Skype Location: At home, London
Last record you've listened to: Miles Davis – Sketches of Spain
Multiple sounds that I use in my music are things that I recorded live. I did a lot of field recording, these sounds I encounter: it's my way of journaling. It's similar to taking photographs. The process starts with collecting organic sounds and making instruments out of them. They mostly come from life, rather then generating sounds. Some of my favorites samples are an Armenian duduk instrument I once recorded in a pub. Or these slates smashed up a mountain in Wales, I use those for a lot of snare drum sounds. It's basically recontextualizing sounds of the world.
The reason why I choose different locations for my videos is because it's a way of telling a simultaneous story. Documenting and framing an every day moment or process in a different way and light. For example in my video “Prefusify“ the tune is loop based and repeating the idea. Therefore the music is suitable to the launderette and the washing machines spinning behind me. We've recorded the video “The fly” at a sustainable and traditional fishing boat. These fishermen are the last ones in England. My videos are like tiny windows into these other worlds. I've been into the idea of transparency and allowing people to see my process. I like the idea of doing them live rather then making music videos.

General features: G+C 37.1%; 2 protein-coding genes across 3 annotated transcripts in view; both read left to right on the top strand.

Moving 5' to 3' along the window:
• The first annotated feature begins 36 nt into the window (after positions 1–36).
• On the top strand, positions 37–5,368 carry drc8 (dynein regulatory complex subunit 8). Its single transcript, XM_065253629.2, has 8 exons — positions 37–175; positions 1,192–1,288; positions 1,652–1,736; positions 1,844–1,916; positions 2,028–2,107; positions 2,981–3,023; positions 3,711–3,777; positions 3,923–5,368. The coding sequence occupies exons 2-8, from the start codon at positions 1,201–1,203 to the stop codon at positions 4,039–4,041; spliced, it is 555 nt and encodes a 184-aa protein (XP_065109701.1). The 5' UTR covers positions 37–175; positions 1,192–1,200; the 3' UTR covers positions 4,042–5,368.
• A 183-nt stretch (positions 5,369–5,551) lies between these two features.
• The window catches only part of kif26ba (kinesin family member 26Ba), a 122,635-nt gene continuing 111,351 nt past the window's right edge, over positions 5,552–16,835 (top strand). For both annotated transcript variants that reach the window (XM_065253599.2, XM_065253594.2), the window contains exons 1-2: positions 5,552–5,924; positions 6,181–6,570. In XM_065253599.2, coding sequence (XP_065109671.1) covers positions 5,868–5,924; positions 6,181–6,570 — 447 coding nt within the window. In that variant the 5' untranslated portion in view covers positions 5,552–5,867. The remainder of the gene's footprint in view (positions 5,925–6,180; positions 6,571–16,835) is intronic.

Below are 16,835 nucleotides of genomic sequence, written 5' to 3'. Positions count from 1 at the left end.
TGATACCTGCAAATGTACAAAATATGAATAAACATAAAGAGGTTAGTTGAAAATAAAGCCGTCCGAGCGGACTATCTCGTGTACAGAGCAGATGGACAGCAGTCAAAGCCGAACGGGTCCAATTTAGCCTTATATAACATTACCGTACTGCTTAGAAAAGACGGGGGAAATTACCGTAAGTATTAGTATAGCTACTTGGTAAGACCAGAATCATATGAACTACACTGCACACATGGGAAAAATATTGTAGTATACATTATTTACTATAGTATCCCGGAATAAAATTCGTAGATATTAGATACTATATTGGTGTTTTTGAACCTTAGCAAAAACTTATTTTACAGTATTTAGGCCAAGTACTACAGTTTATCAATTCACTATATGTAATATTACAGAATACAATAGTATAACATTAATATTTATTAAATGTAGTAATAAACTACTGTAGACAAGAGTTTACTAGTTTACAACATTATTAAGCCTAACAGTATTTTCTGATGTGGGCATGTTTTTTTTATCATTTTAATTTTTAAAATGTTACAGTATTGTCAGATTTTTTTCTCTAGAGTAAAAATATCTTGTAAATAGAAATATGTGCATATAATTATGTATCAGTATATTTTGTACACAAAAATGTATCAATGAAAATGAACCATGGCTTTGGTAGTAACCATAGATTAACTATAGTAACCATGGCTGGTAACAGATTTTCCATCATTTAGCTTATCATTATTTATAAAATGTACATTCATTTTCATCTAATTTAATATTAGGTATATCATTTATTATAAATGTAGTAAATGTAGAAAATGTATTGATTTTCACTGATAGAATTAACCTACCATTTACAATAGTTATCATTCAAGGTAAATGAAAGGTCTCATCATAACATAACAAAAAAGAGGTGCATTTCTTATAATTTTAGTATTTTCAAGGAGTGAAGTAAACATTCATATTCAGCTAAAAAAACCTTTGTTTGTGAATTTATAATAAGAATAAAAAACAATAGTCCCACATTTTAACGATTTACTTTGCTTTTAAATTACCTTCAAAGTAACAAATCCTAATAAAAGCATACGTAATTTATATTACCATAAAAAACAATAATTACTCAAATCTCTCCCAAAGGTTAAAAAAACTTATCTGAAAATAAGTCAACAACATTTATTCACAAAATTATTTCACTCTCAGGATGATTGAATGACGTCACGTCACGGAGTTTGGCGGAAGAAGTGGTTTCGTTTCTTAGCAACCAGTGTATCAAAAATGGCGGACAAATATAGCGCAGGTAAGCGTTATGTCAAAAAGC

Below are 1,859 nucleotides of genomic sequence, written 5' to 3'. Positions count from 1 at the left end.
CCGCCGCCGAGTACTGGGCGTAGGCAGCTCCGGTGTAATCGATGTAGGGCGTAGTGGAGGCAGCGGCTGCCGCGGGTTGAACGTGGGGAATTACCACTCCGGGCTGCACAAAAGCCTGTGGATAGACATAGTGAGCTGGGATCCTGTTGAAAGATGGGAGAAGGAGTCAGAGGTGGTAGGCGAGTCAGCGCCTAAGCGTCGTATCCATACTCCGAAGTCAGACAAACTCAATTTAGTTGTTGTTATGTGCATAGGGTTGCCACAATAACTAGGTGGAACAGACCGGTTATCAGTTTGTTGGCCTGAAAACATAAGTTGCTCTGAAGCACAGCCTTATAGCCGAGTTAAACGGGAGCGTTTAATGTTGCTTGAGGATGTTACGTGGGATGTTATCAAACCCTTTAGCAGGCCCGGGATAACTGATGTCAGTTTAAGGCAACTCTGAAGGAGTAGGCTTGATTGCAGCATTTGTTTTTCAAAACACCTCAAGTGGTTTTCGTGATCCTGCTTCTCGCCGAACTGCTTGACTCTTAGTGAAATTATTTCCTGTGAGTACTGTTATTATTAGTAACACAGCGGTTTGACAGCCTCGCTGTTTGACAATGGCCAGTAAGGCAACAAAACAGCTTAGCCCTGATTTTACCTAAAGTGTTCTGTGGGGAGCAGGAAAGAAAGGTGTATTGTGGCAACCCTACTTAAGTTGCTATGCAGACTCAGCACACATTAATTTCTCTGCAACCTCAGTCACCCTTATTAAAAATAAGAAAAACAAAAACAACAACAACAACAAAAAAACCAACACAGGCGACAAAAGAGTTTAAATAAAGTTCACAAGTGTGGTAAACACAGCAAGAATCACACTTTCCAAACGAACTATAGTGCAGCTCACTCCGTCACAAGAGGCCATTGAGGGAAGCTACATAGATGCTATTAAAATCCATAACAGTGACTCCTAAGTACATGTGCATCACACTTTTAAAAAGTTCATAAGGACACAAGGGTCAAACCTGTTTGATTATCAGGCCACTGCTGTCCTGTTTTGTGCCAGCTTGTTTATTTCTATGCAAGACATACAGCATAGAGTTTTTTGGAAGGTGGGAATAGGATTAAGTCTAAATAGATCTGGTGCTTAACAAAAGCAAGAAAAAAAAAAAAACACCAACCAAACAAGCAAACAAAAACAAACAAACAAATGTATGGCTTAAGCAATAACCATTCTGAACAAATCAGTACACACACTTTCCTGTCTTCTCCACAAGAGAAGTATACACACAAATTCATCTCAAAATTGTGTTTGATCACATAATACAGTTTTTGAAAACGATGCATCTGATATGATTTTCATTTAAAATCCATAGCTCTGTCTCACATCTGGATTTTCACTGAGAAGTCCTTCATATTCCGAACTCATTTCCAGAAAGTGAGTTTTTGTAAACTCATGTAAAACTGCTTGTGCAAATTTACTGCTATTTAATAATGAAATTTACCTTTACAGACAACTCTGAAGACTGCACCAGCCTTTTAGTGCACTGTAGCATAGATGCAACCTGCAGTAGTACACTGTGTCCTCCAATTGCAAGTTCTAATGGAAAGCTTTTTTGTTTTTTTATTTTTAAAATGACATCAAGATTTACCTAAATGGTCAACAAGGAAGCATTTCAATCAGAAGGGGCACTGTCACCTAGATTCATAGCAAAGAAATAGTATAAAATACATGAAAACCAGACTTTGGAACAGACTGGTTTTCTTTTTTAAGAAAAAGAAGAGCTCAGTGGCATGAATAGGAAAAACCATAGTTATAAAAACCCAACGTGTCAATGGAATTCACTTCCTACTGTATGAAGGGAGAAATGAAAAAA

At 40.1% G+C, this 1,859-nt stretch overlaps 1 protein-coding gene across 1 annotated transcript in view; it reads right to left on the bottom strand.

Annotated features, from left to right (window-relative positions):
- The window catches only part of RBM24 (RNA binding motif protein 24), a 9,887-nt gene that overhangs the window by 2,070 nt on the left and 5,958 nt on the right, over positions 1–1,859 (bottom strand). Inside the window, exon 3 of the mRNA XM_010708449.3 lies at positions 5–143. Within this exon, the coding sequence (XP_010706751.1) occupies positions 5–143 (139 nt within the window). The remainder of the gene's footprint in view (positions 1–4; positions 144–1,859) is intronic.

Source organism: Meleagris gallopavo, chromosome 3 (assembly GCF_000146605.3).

I did a project where I composed music for a series of seven films for children that have been distributed in hospitals and hospices in England. Children that were seriously ill and rarely get to leave the hospital environment. The films are basically beautiful films of seasonal places like a sunset on a beach, or autumn in this beautiful forest in Sussex. They are very slow films trying to bring a tranquil experience of being outside in nature. I'd like to make something that feels like if you were there and transports you to those places. Also, it's easier for me to start making music from visual material and a narrative, rather then start from nothing.
At the moment I love blackbirds. For me there there is something so beautifully melodic and musical about the way they sing. If you listen to them really carefully, you can hear call and responses and their conversations across. One of the blackbirds will say a particular thing, go off, comes back and say something else. Then the other blackbird will say the same thing. They have these musical motives that they are using with each other. Also I found out that if you bring a blackbird into isolation it's songs are rather boring. They learn it from their community, since it's a social thing. It could also be an art form, music is made through sharing and learning.
At the moment I'm doing a few projects. One of them is about the extinction and endangered sounds of species of animals. The other one is a project with a friend's choir. I really enjoy that because I used to be in a choir. We improvise singing with a big group, called circle singing. It's maybe similar to singing in a group of blackbirds, improvising by listening and reacting to each other within a community.
Showtime: Cosmo Sheldrake at London Calling, Paradiso Amterdam, April 25th.